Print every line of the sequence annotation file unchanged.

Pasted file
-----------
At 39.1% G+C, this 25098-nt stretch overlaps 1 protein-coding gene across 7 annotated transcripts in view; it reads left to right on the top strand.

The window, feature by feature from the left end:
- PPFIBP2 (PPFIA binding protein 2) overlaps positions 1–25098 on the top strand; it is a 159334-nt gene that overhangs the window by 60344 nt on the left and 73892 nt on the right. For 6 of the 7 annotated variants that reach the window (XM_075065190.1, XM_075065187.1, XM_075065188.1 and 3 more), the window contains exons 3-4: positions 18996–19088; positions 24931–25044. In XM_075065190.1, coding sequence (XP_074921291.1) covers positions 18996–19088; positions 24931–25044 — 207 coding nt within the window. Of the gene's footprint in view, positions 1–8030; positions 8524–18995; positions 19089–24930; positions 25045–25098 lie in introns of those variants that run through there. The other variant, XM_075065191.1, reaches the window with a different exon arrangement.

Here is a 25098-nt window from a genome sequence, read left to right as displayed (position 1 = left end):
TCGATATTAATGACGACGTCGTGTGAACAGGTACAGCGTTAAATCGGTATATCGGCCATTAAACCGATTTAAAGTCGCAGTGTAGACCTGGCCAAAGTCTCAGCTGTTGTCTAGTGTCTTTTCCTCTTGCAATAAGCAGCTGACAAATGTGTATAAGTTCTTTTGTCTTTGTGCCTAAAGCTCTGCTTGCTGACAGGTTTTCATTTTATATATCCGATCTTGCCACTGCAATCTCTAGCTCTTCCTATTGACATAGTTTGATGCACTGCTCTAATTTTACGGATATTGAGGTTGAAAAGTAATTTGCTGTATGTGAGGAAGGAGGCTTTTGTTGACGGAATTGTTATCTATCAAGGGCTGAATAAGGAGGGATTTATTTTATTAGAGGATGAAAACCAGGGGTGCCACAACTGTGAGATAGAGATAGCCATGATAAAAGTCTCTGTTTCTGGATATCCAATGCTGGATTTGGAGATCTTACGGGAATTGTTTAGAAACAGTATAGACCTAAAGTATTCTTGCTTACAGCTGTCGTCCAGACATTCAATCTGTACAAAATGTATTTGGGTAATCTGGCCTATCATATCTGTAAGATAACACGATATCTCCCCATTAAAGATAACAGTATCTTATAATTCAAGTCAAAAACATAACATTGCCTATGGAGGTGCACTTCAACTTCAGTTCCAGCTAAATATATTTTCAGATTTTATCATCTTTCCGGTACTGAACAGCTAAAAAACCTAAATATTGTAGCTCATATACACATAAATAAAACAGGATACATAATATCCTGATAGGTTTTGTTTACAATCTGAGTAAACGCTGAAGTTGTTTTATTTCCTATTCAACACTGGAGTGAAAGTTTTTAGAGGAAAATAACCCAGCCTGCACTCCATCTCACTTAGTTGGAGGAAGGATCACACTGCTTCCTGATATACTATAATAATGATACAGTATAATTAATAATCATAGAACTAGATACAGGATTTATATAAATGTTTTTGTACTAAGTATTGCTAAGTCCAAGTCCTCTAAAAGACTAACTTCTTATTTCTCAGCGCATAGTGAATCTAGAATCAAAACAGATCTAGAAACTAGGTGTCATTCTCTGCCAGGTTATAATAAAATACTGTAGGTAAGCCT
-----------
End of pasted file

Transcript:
At 39.1% G+C, this 25098-nt stretch overlaps 1 protein-coding gene across 7 annotated transcripts in view; it reads left to right on the top strand.

The window, feature by feature from the left end:
- PPFIBP2 (PPFIA binding protein 2) overlaps positions 1–25098 on the top strand; it is a 159334-nt gene that overhangs the window by 60344 nt on the left and 73892 nt on the right. For 6 of the 7 annotated variants that reach the window (XM_075065190.1, XM_075065187.1, XM_075065188.1 and 3 more), the window contains exons 3-4: positions 18996–19088; positions 24931–25044. In XM_075065190.1, coding sequence (XP_074921291.1) covers positions 18996–19088; positions 24931–25044 — 207 coding nt within the window. Of the gene's footprint in view, positions 1–8030; positions 8524–18995; positions 19089–24930; positions 25045–25098 lie in introns of those variants that run through there. The other variant, XM_075065191.1, reaches the window with a different exon arrangement.

Here is a 25098-nt window from a genome sequence, read left to right as displayed (position 1 = left end):
TCGATATTAATGACGACGTCGTGTGAACAGGTACAGCGTTAAATCGGTATATCGGCCATTAAACCGATTTAAAGTCGCAGTGTAGACCTGGCCAAAGTCTCAGCTGTTGTCTAGTGTCTTTTCCTCTTGCAATAAGCAGCTGACAAATGTGTATAAGTTCTTTTGTCTTTGTGCCTAAAGCTCTGCTTGCTGACAGGTTTTCATTTTATATATCCGATCTTGCCACTGCAATCTCTAGCTCTTCCTATTGACATAGTTTGATGCACTGCTCTAATTTTACGGATATTGAGGTTGAAAAGTAATTTGCTGTATGTGAGGAAGGAGGCTTTTGTTGACGGAATTGTTATCTATCAAGGGCTGAATAAGGAGGGATTTATTTTATTAGAGGATGAAAACCAGGGGTGCCACAACTGTGAGATAGAGATAGCCATGATAAAAGTCTCTGTTTCTGGATATCCAATGCTGGATTTGGAGATCTTACGGGAATTGTTTAGAAACAGTATAGACCTAAAGTATTCTTGCTTACAGCTGTCGTCCAGACATTCAATCTGTACAAAATGTATTTGGGTAATCTGGCCTATCATATCTGTAAGATAACACGATATCTCCCCATTAAAGATAACAGTATCTTATAATTCAAGTCAAAAACATAACATTGCCTATGGAGGTGCACTTCAACTTCAGTTCCAGCTAAATATATTTTCAGATTTTATCATCTTTCCGGTACTGAACAGCTAAAAAACCTAAATATTGTAGCTCATATACACATAAATAAAACAGGATACATAATATCCTGATAGGTTTTGTTTACAATCTGAGTAAACGCTGAAGTTGTTTTATTTCCTATTCAACACTGGAGTGAAAGTTTTTAGAGGAAAATAACCCAGCCTGCACTCCATCTCACTTAGTTGGAGGAAGGATCACACTGCTTCCTGATATACTATAATAATGATACAGTATAATTAATAATCATAGAACTAGATACAGGATTTATATAAATGTTTTTGTACTAAGTATTGCTAAGTCCAAGTCCTCTAAAAGACTAACTTCTTATTTCTCAGCGCATAGTGAATCTAGAATCAAAACAGATCTAGAAACTAGGTGTCATTCTCTGCCAGGTTATAATAAAATACTGTAGGTAAGCCT